How can we optimize “bang for the buck” when purchasing meat from you?
The more meat you buy, the more the shipping cost will be distributed. We will never charge you extra for shipping, even for very large orders.
Also, you can wait for our free shipping specials!
I want to start shipping meat. What size + type of box liners should I get?
There are all kinds of boxes + liners out there. The best set up for you is going to depend on what you are shipping, what your price point is, and how cold you need your products to stay. Let me give another shout out to Mary Heffernan at Five Mary’s Farm here - she is the shipping master and has tested every liner under the sun in every box size. I am simply a padawan to the Jedi master, and I’m not going to spill her tried and tested methods/suppliers that she shares in her meat shipping course.
I’ll just share what I have discovered works for me. I have two main box sizes that I work with currently, though they are always subject to change. Most often, I use a 12” cube box for all meat orders less than 10 lbs, and a 14” cube box for meat orders over 10 lbs.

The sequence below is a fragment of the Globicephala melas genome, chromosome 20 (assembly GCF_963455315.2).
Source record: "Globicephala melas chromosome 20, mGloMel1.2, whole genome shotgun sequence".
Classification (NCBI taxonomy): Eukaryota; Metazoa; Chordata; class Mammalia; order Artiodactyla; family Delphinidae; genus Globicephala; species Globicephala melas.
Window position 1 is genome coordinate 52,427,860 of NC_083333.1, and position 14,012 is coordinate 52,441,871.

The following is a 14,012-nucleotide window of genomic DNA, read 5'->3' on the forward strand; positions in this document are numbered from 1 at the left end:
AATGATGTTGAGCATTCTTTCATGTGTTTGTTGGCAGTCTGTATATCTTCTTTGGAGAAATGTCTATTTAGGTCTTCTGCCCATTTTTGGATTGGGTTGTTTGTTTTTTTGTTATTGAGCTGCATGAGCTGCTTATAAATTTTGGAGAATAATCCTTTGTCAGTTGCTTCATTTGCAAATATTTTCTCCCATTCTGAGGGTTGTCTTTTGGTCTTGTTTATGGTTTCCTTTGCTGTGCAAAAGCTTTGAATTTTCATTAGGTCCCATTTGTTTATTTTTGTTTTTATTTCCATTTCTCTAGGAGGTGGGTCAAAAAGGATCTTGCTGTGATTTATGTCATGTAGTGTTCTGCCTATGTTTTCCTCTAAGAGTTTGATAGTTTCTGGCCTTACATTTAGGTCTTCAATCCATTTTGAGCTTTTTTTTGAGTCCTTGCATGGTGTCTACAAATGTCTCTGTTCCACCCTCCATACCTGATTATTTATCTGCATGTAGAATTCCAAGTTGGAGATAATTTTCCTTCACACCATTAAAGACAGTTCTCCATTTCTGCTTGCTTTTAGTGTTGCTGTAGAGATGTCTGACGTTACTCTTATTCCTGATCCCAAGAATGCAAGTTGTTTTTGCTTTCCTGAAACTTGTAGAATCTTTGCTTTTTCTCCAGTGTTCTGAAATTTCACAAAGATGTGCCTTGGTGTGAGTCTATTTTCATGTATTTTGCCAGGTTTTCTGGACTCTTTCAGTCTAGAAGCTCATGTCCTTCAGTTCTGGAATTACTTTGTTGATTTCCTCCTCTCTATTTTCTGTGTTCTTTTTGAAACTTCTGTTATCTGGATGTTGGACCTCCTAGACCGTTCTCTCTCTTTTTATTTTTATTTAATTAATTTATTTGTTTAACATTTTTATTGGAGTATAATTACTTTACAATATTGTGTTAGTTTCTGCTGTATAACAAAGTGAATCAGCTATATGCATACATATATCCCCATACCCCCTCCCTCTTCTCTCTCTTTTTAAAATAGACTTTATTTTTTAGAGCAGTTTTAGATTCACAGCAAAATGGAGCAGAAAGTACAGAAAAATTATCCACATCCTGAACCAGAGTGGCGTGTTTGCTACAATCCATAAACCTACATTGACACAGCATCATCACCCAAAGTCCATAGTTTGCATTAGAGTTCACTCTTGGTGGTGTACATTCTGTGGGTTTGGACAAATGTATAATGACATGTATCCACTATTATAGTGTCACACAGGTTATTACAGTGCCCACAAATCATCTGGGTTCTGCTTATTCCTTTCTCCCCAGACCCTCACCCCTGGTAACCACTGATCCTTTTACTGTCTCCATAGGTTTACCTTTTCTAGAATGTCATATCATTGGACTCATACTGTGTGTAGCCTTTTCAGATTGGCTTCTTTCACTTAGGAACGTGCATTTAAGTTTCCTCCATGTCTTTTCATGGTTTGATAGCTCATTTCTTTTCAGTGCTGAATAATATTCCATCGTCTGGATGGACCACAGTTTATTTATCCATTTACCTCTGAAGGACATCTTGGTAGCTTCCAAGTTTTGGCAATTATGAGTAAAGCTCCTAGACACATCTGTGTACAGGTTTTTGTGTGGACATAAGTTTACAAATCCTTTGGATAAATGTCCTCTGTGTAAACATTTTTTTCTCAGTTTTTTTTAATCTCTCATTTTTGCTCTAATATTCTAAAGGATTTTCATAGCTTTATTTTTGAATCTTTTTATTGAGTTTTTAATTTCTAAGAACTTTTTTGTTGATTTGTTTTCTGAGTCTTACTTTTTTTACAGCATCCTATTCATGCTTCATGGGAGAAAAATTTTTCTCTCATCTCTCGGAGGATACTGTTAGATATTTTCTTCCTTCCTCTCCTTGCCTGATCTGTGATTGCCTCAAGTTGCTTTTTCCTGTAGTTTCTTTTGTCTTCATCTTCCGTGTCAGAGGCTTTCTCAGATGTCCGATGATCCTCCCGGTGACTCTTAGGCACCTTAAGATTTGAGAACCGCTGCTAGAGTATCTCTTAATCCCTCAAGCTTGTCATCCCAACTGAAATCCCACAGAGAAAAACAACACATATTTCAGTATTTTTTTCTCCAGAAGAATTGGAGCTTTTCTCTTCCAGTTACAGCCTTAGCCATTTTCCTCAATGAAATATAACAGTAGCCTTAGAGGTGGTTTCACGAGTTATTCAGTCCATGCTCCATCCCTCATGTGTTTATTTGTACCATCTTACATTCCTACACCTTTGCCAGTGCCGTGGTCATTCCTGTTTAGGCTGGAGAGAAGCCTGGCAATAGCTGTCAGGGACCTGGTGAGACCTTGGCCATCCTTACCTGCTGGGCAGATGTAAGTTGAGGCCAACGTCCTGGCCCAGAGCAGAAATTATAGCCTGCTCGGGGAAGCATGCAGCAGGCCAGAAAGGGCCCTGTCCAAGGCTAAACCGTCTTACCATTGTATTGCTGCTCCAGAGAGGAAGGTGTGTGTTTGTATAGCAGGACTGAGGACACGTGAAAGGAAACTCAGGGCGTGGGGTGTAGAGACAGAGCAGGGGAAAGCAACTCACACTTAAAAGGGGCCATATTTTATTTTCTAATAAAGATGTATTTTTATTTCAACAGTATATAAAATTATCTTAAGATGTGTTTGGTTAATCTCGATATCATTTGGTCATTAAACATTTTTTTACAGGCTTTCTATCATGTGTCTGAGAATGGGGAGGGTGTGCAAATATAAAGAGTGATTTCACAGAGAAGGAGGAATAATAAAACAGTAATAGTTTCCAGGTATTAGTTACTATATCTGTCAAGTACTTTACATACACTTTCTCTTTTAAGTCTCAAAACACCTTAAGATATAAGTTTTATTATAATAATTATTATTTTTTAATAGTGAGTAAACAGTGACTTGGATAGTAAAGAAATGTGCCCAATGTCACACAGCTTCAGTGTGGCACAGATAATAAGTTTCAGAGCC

Cube boxes tend to be stock sizes at many liner companies, and stock size liners are cheaper than custom liners. They also hold cold really well as all the meat and ice is consolidated in the middle of the box, as opposed to a long, skinny box. However, it really is a matter of preference. Rectangular boxes can sometimes present better to customers, as the meat is displayed beautifully upon opening the liner.
12” cubes work really well for lamb, ground beef, steaks, and other smaller cuts. 14” cubes are my go-tos for hefty orders (I can get over 20# of meat plus ice inside them), large roasts, etc. You want to pack your boxes full so that air doesn’t circulate (air causes thawing). We encourage our customers to order at least 5 lbs of meat per box, and pack extra space with craft paper.
When choosing a box size, you need to anticipate the interior dimensions of the box after your liner is inside. You also need to consider the size of your cuts of beef. For example if a customer orders a gigantic brisket, I can’t ship it in a 12” box. I need at least a 14” inch cube box to fit it in there, plus ice. Some cuts from the butcher are so wide that I don’t get them at all, because they won’t fit. Such as tomahawk ribeyes or super long racks of beef ribs. This is where the rectangular boxes can also have a big advantage.